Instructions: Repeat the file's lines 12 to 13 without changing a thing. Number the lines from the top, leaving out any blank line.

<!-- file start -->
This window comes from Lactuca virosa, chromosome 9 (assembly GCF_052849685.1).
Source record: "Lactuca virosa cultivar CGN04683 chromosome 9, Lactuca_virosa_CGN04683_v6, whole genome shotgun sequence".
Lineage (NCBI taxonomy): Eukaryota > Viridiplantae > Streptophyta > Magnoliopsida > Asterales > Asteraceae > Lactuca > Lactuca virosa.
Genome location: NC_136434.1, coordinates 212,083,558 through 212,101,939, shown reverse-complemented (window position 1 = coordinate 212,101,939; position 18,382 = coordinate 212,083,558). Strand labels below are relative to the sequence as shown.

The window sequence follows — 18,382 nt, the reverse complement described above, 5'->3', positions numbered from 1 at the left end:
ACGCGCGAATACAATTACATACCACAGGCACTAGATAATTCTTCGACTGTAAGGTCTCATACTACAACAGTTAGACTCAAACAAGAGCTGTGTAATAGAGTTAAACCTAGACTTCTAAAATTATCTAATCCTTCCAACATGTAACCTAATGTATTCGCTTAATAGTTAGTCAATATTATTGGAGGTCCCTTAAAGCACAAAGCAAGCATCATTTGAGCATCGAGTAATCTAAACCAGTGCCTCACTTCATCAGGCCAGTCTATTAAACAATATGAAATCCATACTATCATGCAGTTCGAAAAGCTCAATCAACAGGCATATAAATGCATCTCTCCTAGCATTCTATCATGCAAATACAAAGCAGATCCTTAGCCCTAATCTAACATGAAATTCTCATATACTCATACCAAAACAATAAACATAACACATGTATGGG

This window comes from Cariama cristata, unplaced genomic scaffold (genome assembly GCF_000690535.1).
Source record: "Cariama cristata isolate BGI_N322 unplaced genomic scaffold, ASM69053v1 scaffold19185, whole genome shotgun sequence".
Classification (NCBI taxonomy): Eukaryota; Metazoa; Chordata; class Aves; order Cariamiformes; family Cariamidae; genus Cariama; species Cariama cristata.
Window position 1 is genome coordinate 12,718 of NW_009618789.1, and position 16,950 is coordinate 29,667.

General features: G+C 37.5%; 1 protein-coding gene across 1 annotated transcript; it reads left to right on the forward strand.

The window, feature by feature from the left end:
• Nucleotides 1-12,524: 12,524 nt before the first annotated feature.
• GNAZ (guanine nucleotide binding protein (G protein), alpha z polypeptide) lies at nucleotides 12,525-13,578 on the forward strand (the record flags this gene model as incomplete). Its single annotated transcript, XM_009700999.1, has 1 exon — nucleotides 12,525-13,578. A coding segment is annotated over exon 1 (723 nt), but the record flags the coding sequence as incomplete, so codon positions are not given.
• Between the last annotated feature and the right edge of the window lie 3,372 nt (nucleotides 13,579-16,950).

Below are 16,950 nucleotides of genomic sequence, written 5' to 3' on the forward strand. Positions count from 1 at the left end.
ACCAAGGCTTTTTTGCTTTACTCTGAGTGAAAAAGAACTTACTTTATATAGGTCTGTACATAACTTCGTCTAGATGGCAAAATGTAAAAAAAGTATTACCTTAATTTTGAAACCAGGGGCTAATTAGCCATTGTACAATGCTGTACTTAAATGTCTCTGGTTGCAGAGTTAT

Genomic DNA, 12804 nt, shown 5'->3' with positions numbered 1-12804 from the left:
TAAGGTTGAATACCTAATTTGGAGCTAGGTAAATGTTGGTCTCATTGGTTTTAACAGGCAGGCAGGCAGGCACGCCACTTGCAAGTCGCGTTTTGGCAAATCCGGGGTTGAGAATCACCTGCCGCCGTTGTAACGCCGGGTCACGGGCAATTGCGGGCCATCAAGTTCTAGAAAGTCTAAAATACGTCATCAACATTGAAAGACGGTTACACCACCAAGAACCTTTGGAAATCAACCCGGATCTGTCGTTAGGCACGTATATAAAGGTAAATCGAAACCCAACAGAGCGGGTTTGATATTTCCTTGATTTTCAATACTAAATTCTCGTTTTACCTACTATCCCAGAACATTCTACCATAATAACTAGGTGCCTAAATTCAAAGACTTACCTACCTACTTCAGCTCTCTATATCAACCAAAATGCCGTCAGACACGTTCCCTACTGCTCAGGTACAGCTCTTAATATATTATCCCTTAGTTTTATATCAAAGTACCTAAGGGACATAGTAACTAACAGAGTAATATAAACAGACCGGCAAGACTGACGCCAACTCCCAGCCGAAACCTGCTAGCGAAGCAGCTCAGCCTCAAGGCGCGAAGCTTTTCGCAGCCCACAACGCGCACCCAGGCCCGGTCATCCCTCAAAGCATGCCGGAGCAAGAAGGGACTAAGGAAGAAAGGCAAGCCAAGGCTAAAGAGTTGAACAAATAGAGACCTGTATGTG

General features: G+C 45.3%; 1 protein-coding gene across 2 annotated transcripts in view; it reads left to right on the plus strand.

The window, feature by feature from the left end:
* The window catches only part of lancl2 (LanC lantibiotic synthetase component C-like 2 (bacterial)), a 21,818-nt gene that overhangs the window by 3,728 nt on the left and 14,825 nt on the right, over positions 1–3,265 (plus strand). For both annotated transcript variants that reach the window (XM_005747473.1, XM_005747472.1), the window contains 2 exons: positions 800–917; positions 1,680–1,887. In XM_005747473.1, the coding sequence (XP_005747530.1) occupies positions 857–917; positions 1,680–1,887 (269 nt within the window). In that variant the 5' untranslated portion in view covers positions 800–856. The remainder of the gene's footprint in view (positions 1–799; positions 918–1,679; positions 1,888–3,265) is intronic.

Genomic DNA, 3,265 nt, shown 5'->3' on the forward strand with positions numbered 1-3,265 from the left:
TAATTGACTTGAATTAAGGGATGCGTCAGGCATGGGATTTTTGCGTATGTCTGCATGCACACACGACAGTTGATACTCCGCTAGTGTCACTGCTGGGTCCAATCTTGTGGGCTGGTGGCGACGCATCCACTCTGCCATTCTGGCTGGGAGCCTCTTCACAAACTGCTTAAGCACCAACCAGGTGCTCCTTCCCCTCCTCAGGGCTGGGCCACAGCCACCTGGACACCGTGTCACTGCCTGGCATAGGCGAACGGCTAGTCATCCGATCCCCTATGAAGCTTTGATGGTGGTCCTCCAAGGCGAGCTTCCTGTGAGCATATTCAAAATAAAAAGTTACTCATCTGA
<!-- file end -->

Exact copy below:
The window, feature by feature from the left end:
• Nucleotides 1-12,524: 12,524 nt before the first annotated feature.